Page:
Translators Bridge Gap For Cleveland's Non-English Speaking Voters
The Asian Evergreen Apartments is a senior living facility in Cleveland’s AsiaTown occupied by Asian Americans – most of whom speak little or no English. So when it comes voting, they need some help reading the ballot.
Mike West from the Cuyahoga County Board of Elections offered some voting tips for those who speak something other than English or Spanish as their primary language.
Susan Liu from the Cleveland Chinese Senior Citizens Association translated those tips into Mandarin.
About 10 residents attended this ballot review meeting. [Gabriel Kramer]
One of West's tips – don't put today's date in the section asking for birth date. West says that's a common mistakes for many voters, regardless of their language preferences.
About 10 residents came to Asian Evergreen Apartments meeting and Liu helped all of them translate their ballots.
She even printed sample ballots with Chinese text in place of the English words to use as guidelines.
Liu printed sample ballots with Chinese letters for voters to use as a guide. [Gabriel Kramer / ideastream]
These residents, she said, want to exercise their right to vote.
“Our seniors are very active. They watch the news. They know what’s going on around them. But in terms of voting, they don’t know what to do. They don’t know how to vote or what’s on the ballot. They don’t understand," Liu said.
According to the U.S. Census bureau, less than 50 percent of the nationwide Asian-American population voted in 2016. More than 60 percent of white Americans voted and nearly 60 percent of Black Americans voted.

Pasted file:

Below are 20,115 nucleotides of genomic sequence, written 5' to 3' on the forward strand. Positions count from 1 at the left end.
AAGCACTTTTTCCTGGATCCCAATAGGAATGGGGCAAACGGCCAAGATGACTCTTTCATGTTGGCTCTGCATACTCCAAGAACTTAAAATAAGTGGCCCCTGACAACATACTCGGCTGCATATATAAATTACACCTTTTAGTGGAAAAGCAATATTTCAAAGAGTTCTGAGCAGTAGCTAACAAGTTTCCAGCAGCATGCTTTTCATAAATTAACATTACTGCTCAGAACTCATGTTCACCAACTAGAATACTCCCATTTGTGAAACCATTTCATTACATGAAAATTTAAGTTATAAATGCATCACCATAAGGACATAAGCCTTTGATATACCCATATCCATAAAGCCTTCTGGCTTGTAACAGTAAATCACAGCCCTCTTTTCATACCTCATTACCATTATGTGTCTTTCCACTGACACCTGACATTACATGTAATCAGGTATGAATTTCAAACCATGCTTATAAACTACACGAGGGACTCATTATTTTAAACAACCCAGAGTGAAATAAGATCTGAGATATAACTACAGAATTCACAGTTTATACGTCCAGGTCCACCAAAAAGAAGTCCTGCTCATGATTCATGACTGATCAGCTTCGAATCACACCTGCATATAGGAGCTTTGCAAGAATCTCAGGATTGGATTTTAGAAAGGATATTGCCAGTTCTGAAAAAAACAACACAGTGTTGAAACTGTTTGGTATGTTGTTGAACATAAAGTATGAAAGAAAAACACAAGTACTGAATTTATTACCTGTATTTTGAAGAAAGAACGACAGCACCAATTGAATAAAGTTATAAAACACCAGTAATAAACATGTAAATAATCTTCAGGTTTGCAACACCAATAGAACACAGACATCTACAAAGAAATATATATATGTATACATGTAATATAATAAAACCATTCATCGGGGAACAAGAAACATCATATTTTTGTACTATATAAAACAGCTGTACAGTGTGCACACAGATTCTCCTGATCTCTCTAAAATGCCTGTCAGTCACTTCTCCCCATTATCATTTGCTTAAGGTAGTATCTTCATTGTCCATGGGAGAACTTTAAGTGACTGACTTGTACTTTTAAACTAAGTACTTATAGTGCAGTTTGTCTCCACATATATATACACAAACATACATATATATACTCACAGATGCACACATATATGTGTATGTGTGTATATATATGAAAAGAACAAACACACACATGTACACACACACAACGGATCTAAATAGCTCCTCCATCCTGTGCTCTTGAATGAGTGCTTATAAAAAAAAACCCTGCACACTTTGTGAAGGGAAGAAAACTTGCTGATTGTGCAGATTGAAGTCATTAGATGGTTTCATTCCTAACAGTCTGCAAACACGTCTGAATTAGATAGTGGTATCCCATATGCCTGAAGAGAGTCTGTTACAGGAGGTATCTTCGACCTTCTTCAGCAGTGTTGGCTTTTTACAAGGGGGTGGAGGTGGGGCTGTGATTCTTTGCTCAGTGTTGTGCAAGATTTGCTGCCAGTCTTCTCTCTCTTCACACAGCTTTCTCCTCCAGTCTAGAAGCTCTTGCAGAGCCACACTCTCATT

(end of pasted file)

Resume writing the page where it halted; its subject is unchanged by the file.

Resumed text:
Liu believes the language barrier has a lot to do with the lower voter turnout among Asians.
“The number of the population may be small in Cleveland, in the county or even in Ohio state, but the Asian voters’ voice needs to be heard and I think it’s important to do simple, little things to help them," Liu said.
Less than 50 percent of eligible Asian Americans voted in 2016. [Gabriel Kramer / ideastream]
According to the Voting Rights Act of 1965, states and political subdivisions must provide language assistance if more than five percent of the local population speaks a certain language.
No parts of Ohio meet those foreign-language population requirements, but many parts of the state still offer a ballot in Spanish.
Voters also have the right to bring interpreters to the polls with them.
The Cleveland American Middle East Organization (CAMEO) helps get translation help for non-English voters, including George Koussa, a CAMEO board member who speaks fluent Arabic.
Koussa hasn’t had any voters come to him for ballot translation yet, but he hopes it will happen this year. Many foreign-born Americans come from countries where voting isn’t even an option, he said.
“To vote, to be able to vote, this is a sense of pride for the new immigrants especially ones who came recently here," Koussa said. "So, the excitement and the sense of pride and dignity – they feel like our vote counts. We feel like we’re part of the process and the American dream."